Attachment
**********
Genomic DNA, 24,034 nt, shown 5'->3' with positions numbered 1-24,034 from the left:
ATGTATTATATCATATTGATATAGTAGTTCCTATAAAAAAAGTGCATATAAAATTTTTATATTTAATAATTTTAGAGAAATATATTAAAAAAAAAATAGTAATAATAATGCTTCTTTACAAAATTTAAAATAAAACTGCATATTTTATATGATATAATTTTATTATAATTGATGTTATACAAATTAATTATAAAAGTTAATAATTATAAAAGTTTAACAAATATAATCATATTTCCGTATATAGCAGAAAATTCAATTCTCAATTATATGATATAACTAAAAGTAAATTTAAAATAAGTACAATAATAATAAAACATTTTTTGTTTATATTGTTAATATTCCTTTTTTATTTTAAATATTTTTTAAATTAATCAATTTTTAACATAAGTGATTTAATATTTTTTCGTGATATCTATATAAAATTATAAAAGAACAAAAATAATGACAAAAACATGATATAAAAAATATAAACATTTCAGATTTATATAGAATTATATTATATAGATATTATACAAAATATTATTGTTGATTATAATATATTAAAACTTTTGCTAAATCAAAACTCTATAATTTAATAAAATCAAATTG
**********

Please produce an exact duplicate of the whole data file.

Genomic DNA, 24,034 nt, shown 5'->3' with positions numbered 1-24,034 from the left:
ATGTATTATATCATATTGATATAGTAGTTCCTATAAAAAAAGTGCATATAAAATTTTTATATTTAATAATTTTAGAGAAATATATTAAAAAAAAAATAGTAATAATAATGCTTCTTTACAAAATTTAAAATAAAACTGCATATTTTATATGATATAATTTTATTATAATTGATGTTATACAAATTAATTATAAAAGTTAATAATTATAAAAGTTTAACAAATATAATCATATTTCCGTATATAGCAGAAAATTCAATTCTCAATTATATGATATAACTAAAAGTAAATTTAAAATAAGTACAATAATAATAAAACATTTTTTGTTTATATTGTTAATATTCCTTTTTTATTTTAAATATTTTTTAAATTAATCAATTTTTAACATAAGTGATTTAATATTTTTTCGTGATATCTATATAAAATTATAAAAGAACAAAAATAATGACAAAAACATGATATAAAAAATATAAACATTTCAGATTTATATAGAATTATATTATATAGATATTATACAAAATATTATTGTTGATTATAATATATTAAAACTTTTGCTAAATCAAAACTCTATAATTTAATAAAATCAAATTG